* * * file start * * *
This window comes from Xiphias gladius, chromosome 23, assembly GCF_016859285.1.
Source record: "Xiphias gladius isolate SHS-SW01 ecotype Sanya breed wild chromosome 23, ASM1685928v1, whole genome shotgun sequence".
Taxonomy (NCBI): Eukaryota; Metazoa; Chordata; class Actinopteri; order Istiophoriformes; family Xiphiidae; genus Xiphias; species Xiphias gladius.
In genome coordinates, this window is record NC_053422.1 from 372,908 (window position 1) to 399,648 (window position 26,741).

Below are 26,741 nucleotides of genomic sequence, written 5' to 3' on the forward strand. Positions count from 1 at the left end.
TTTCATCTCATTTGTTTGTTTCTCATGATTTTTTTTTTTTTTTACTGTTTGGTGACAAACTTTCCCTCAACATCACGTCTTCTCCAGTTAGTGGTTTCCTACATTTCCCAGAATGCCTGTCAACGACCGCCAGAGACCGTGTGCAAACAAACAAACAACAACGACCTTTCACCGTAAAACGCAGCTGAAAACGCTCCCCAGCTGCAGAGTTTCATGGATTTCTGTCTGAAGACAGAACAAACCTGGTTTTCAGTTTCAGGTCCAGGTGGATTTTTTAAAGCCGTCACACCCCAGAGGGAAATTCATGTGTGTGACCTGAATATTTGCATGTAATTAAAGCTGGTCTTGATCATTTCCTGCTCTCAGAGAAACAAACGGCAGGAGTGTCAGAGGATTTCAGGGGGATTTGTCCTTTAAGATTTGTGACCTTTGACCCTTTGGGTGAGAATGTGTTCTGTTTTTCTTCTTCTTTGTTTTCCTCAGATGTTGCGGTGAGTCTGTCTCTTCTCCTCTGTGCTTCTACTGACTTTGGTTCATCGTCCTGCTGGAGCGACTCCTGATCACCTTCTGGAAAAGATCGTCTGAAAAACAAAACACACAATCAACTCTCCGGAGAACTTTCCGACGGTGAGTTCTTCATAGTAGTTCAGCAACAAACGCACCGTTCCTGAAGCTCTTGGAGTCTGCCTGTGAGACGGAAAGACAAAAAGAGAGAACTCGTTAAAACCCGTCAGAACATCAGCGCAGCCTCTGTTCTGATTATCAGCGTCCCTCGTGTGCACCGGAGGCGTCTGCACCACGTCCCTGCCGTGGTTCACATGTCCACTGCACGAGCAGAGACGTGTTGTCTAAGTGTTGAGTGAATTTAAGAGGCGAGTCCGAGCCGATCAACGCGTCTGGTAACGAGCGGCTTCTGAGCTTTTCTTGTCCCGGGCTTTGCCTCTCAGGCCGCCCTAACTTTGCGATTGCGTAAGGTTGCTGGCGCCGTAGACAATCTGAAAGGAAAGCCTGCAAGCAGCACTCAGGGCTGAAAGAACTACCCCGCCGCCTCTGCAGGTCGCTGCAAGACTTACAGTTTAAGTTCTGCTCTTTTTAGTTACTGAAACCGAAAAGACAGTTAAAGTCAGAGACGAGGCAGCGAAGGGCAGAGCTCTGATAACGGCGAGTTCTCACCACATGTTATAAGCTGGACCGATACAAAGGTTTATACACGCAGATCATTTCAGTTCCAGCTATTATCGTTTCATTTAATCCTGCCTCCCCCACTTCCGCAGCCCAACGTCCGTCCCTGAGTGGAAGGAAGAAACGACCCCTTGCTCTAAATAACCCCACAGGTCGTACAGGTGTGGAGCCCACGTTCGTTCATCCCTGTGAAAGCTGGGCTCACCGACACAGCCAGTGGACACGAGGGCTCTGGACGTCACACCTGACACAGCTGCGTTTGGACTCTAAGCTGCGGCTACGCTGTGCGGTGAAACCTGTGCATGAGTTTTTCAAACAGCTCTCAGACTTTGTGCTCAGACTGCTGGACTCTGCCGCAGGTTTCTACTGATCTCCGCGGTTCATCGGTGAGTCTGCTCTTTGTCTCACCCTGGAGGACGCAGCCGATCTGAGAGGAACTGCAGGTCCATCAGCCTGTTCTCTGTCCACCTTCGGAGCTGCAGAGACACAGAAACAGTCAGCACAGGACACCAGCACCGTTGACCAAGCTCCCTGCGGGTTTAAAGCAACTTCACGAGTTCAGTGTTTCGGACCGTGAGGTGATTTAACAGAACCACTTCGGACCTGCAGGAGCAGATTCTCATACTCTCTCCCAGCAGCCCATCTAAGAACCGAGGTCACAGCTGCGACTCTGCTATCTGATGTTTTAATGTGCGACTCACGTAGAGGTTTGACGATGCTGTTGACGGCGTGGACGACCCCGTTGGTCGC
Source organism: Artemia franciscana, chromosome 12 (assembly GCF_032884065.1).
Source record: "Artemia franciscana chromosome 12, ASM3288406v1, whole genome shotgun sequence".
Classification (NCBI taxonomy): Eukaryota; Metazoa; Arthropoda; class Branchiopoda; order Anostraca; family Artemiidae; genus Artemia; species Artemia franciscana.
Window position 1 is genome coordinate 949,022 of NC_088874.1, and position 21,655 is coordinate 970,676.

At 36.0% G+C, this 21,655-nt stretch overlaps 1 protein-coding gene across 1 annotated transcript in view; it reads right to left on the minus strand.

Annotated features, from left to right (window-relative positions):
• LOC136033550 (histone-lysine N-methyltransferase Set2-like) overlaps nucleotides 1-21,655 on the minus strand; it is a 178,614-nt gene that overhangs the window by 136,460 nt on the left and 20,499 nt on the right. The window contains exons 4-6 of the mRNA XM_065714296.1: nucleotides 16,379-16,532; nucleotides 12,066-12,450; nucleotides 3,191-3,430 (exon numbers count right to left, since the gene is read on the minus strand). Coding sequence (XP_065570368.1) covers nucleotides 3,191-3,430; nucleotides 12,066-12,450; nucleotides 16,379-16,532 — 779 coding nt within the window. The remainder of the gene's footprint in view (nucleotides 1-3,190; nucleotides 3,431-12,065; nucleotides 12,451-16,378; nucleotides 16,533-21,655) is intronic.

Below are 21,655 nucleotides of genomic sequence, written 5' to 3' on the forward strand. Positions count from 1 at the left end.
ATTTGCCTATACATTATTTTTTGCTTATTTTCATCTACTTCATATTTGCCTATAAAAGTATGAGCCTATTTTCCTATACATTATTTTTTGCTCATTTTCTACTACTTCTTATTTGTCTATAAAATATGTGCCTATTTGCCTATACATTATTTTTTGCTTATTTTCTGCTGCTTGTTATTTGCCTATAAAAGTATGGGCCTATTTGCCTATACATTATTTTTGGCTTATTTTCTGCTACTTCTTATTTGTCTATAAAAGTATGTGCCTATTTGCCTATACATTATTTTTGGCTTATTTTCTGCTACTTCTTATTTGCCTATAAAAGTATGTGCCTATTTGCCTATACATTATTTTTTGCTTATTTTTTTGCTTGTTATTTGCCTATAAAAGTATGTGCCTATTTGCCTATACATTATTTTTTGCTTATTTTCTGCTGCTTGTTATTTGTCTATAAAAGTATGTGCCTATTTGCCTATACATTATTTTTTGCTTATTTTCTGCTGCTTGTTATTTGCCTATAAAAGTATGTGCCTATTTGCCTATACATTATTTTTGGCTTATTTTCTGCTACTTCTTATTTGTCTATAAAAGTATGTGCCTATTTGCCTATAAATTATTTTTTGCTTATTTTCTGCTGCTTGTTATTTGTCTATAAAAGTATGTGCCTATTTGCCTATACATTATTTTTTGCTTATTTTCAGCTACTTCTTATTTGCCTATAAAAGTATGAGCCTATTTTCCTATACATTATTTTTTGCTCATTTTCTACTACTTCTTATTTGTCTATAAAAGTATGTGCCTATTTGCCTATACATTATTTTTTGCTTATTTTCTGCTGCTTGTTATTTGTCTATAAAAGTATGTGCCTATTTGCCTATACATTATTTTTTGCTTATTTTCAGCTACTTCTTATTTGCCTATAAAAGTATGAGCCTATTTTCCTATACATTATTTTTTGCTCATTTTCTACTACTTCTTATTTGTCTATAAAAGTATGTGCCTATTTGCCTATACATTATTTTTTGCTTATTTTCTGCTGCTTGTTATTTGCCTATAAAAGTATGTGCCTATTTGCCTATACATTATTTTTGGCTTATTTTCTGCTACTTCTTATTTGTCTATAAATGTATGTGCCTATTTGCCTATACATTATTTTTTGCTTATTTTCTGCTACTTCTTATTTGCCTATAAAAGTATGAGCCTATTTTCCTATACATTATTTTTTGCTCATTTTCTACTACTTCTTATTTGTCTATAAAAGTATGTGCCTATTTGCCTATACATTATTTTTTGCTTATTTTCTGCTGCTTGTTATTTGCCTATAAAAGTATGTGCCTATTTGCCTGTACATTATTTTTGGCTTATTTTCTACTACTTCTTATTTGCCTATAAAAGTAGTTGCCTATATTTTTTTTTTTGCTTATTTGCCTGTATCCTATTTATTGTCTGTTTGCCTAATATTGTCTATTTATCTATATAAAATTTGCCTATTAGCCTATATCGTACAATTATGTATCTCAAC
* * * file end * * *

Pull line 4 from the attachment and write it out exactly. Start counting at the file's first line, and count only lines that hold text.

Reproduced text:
In genome coordinates, this window is record NC_053422.1 from 372,908 (window position 1) to 399,648 (window position 26,741).